Sonic Reducer: Micro Reviews Of Antenna To The Afterworld, Nobody Knows. And Tookah

3 min read
Share ::
This might be the best Sonny & the Sunsets album yet. A simple collection of groovin’ tunes, Antenna to the Afterworld has a kind of optimistic, underdog vibe to it that makes me feel warm and fuzzy and instills a desperate urge to dance The Hunch. The vocals are laid-back in the same way critics describe Kurt Vile’s singing, and there’s every reason to recommend this record to Kurt Vile fans. Sonny & the Sunsets aren’t as complex, but they would make a great opening act for Kurt Vile & the Violators—which is fortunate for all since that’s the lineup at Sister this Friday, Aug. 23. Be there or be square. (Geoffrey Plant)

Willis Earl Beal Nobody knows. (Hot Charity/XL Recordings)

Listen up to Willis Earl Beal. Whether delving into his debut, Acousmatic Sorcery, reading the former Burqueño’s literature or admiring his artwork—his early posters adorn a couple Alibi offices—this is the record Beal wants you to hear. He considers it his first official release. Nobody knows. finds the man/myth/legend in a more ominous but authentic state. Regardless of production value, this is still the same guy who sat in his bedroom, tinkering with instruments to achieve a specific, soulful sound. That fellow is still here, but now he’s experimenting in a studio. While some tracks seem almost naïve as Beal sings over noises (“What’s The Deal”), others show a more impassioned, actualized sound (“Blue Escape” and “Coming Through,” the latter of which features Cat Power). It’s not earth-shattering, but if you like good vox and stark sounds, you’ll dig it. (Mark Lopez)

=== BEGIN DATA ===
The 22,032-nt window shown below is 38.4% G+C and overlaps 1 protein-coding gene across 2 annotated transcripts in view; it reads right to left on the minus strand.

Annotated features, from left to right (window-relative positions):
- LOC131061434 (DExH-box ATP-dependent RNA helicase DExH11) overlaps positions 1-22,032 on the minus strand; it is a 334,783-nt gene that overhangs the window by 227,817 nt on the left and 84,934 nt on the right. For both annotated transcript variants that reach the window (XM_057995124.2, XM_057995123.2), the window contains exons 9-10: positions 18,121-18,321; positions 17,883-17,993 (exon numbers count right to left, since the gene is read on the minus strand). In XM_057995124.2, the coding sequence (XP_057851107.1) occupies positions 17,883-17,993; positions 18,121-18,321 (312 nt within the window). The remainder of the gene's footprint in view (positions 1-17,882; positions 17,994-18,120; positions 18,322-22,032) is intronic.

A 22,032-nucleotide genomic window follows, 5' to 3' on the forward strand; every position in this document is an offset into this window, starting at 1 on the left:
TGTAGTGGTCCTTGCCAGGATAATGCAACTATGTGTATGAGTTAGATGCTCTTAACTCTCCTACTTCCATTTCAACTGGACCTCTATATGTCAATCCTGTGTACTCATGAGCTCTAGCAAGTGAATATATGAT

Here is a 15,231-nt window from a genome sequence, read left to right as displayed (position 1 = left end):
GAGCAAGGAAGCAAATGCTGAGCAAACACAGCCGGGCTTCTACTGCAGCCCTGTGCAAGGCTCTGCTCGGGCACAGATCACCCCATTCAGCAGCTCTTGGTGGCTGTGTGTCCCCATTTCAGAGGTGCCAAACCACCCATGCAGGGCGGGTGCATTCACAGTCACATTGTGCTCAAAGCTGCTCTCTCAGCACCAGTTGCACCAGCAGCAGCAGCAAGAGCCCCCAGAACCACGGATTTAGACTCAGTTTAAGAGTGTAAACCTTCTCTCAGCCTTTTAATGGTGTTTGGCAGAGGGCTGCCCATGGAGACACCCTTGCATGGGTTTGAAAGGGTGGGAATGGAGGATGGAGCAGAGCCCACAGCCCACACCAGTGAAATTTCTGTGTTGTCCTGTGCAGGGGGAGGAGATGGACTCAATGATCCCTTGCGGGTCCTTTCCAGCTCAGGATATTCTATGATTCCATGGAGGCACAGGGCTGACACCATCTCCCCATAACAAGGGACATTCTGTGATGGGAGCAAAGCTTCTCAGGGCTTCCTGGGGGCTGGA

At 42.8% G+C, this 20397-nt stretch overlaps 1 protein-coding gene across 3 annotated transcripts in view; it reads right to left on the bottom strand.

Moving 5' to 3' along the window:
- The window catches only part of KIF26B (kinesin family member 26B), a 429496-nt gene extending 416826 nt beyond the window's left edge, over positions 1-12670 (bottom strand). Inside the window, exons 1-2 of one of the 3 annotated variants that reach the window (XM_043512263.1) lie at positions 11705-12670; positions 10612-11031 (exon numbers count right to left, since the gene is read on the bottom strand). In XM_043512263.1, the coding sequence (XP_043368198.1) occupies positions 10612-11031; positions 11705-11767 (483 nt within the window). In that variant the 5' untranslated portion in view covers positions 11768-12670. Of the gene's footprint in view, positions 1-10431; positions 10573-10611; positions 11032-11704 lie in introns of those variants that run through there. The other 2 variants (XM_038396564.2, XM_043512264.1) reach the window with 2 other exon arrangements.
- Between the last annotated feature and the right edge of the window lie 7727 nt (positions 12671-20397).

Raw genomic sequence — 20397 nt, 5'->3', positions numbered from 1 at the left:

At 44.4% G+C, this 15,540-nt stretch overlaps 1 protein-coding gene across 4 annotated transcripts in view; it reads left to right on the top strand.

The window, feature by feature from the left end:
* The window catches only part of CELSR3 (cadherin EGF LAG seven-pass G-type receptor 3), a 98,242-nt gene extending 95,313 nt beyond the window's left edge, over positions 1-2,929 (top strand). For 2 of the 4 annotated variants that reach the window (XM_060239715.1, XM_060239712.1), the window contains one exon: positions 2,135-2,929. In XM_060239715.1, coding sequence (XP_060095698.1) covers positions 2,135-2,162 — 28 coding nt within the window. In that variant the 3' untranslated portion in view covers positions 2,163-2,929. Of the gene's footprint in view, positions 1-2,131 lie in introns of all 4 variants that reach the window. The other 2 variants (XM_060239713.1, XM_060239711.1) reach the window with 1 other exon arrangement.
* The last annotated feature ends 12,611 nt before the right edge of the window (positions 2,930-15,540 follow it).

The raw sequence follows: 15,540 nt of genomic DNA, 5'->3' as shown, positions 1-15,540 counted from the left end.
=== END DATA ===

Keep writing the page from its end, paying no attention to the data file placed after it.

Emil’ana Torrini Tookah (Rough Trade Records)

Ambient electro-pop: That’s the genre that comes to mind in the opening strains of Emilíana Torrini’s latest release, Tookah. The Icelandic singer/songwriter has been around for a minute—this is her fourth album—but it was my introduction to her work. I normally steer clear of electronic music, but there’s a vibrant sincerity outlining this record. You really are interested in the poetry moving languidly above the compositions. “Autumn Sun” features acoustic picking and Torrini’s beautiful voice echoing the loveliness of nature as it relates to art and the beauty of humanity. It takes you over. Other notable tracks include “Home” and “Speed of Dark.” (Mark Lopez)

1 2 3 316